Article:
Why exit the cloud? 37signals explains

If you haven’t yet, I urge you to read “The Big Cloud Exit FAQ” by David Heinemeier Hansson of 37signals. What struck me was his candor about why the company moved off the cloud and his responses to the criticism and questions about this decision.

This hit home, considering that I’m a cloud expert and architect who has also moved some systems from the cloud and back on premises in search of more cost-effective platforms to run some applications or house vast amounts of data.

The simple fact is that public cloud platforms are not suitable for some workloads or data sets, which can live on more cost-effective platforms such as your own servers in your own data center. This is not a knock on cloud computing; it’s just the reality. The cloud can be costly, and it’s not economically viable for some applications and data types. Also, hardware, including storage and computing, has gotten a lot cheaper, as Hansson points out, as did I in my latest book.

Facts don’t care about your bias

What was most interesting about Hansson’s article is his comment, “To say this journey was controversial is putting it mildly.” The decision to put their applications and data back on traditional hardware caused a great deal of second-guessing and fighting the cloud bias out there.

I’ve been taken to task anytime I suggest non-cloud platforms, whether I’m speaking at conferences, sitting on panels, or even in meetings when I thought I was in the company of other professionals. The bias against cloud computing I ran into years ago has shifted to “give me cloud or give me death” without considering any requirements.

I would not be doing my job as an architect if I were not open to anything that works best for the business, regardless of some people’s silly bias. Many don’t see past the last big cloud conference’s cocktail parties to understand that just tossing stuff into a public cloud won’t always lead you to the most optimized use of cash.

Indeed, when the applications and data sets are simple or they support a narrow set of services, such as providing a single tool on demand, the cloud is usually not the right choice. Even if it works, it will cost way too much and not provide any additional advantages over running the workloads and data sets on premises.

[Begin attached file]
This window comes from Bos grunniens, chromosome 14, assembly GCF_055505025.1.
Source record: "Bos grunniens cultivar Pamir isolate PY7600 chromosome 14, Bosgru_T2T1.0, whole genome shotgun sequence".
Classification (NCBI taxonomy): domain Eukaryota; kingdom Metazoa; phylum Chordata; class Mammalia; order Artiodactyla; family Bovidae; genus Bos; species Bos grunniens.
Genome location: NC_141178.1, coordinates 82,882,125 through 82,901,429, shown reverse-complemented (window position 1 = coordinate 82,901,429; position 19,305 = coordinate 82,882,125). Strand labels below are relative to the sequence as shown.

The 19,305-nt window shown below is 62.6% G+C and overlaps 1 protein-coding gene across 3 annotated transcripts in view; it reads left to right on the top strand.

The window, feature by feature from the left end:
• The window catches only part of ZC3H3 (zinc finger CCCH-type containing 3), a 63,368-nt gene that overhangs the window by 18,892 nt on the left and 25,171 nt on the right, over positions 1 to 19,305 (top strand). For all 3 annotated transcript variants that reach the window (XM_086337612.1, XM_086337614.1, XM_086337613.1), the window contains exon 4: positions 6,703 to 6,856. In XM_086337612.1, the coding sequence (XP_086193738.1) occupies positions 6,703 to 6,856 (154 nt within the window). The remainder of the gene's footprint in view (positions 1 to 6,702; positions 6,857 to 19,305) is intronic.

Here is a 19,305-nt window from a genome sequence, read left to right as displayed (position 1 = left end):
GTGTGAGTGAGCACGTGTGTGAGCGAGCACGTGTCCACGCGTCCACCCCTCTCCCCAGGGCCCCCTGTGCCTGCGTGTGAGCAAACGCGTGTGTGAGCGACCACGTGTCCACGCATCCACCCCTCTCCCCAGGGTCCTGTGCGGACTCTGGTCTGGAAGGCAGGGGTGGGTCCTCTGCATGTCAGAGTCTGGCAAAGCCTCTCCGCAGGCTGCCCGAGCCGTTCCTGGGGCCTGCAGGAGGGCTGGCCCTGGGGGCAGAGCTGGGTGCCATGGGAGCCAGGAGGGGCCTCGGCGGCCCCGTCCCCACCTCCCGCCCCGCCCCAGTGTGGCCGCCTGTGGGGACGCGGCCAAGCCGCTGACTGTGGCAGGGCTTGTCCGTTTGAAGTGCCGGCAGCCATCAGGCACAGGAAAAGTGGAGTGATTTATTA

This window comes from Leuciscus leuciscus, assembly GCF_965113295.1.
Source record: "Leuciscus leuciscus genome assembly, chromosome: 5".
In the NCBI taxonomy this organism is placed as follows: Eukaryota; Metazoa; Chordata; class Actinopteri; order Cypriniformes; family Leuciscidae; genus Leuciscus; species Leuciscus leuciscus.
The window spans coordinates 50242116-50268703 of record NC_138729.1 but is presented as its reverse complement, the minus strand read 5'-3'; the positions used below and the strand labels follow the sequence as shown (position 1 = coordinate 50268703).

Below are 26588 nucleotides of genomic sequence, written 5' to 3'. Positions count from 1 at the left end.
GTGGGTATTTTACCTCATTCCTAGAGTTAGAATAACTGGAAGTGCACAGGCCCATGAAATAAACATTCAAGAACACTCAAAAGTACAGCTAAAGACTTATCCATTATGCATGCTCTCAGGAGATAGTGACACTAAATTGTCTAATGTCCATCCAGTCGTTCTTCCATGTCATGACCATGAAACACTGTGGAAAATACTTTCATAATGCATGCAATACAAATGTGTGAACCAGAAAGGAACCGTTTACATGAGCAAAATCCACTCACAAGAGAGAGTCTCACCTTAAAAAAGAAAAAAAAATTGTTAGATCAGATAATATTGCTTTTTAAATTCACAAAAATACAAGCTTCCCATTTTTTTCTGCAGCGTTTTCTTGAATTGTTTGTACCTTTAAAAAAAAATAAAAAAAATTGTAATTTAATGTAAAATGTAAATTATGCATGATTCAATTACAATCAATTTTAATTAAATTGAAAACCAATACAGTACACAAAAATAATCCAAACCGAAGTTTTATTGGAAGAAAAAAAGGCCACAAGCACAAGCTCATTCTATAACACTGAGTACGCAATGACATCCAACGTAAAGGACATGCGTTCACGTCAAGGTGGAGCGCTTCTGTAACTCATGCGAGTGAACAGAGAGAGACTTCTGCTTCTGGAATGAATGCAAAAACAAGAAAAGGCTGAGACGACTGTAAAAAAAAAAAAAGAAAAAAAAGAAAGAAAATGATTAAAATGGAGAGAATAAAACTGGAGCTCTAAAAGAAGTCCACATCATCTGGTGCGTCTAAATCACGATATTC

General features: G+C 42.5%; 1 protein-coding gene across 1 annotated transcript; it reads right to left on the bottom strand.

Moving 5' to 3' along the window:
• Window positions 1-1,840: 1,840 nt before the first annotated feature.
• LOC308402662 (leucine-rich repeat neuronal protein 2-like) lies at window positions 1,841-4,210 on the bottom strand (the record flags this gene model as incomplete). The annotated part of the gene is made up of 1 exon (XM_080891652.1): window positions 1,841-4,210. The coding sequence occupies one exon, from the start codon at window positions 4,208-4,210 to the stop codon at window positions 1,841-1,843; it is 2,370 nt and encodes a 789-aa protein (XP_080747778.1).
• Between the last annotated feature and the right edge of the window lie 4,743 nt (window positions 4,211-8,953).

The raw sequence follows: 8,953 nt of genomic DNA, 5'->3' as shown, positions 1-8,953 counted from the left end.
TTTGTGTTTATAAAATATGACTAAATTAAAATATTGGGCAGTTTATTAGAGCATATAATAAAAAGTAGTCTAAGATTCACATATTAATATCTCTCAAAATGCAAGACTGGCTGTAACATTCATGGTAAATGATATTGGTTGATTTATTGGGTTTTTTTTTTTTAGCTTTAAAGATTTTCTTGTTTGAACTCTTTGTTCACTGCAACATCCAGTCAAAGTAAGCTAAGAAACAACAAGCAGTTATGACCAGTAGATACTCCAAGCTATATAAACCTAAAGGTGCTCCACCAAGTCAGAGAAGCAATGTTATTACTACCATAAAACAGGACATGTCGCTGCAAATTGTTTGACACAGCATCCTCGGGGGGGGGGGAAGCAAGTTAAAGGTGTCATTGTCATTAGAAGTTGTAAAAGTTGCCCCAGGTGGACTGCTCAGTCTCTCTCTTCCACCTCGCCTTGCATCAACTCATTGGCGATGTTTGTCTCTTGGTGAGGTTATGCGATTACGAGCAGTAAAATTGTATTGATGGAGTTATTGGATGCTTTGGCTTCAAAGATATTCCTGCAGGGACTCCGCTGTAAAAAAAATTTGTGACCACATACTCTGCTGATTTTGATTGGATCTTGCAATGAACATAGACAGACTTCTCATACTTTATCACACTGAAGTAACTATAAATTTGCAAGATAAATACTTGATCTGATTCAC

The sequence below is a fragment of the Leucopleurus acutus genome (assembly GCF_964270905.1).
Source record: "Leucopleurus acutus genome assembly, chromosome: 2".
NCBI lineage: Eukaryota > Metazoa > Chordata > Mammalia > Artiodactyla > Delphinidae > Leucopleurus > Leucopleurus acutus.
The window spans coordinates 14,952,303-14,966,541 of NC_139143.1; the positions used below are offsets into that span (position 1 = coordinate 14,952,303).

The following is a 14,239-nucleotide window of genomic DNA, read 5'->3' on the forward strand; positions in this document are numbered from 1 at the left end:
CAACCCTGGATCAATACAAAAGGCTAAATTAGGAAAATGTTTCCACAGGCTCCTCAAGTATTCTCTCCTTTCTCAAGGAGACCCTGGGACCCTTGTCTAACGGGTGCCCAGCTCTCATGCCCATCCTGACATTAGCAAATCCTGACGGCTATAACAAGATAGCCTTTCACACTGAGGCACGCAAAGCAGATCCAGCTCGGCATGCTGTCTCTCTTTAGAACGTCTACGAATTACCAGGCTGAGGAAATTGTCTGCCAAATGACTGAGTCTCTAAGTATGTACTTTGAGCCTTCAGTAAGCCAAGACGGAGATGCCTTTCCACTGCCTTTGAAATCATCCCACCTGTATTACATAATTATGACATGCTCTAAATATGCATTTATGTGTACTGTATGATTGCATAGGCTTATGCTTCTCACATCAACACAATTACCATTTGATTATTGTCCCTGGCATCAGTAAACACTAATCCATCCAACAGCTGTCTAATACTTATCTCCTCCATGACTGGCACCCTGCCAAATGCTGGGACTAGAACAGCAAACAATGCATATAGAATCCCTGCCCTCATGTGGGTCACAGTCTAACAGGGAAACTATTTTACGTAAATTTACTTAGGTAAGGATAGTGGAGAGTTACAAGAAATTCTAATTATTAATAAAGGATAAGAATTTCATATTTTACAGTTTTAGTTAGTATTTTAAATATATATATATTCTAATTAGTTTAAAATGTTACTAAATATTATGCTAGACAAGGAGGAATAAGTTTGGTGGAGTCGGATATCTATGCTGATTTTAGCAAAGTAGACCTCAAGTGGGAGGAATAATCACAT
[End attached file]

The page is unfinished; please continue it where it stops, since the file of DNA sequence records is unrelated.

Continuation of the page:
More complex deployments that mix hundreds of different types of services, such as AI, data, security, etc., are often worth the investment in cloud. I’ll say it again: The cloud is not the right solution for many use cases, and our ability to figure that out now will pay huge dividends.

I expect we’ll see more case studies, such as Hansson’s. We’ve already seen dozens of technology providers that were “born in the cloud” change to traditional on-premises infrastructure. Some announced it, but many did not. In all of those cases, it was not that the cloud did not provide the quality of services they needed—it did. It was just way more cost-effective to consider the alternatives.

What 37signals found

37signals was a significant cloud user with a $3.2 million cloud budget for 2022. The company pledged $600,000 to procure Dell servers, envisioning significant savings during the next five years.

Of course, there were questions, and Hansson did an excellent job of addressing them one by one in the FAQ, such as the additional costs in terms of humans needed to run the on-premises systems, how optimization only took them so far in the cloud, and how they handled security requirements.  

Hansson also explained the limited abilities of cloud-native applications to reduce costs and highlighted the need for a world-class team to address security concerns, which the company has. Notably, privacy regulations and General Data Protection Regulation compliance were underscored as reasons for European companies to opt for self-owned hardware as opposed to relying on the cloud. Of course, this is not the case for everyone.

Before the move, 37signals made significant efforts to address reliability, performance, and cost comparisons. Through financial comparison and a wise investment in hardware, the company realized immediate paybacks and positioned itself favorably for future technological achievements. In other words, it’s just as good, it’s cheaper, and they have more direct control, all of which returns value to the business.

Cloud is not always the answer

Everyone is looking for a single answer, and it doesn’t exist. The requirements of your systems will dictate what platform you should use—not whatever seems trendy. Sometimes the cloud provides the most value, but not always.

There is a lot of mythology out there that the cloud is always less expensive, more reliable, and more secure. Sure, you can make that case, and I have made that case. Cloud is where most innovation is occurring now, and those who remain on premises are going to see that they don’t get as much love as cloud services do. That alone may be reason to move to or stay with the cloud.

Reality is complex, and the “it depends” answer that everyone hates from consultants is often correct. Each platform needs thinking and planning to ensure you’re on the most cost-effective path. Enough said.

Copyright © 2024 IDG Communications, Inc.


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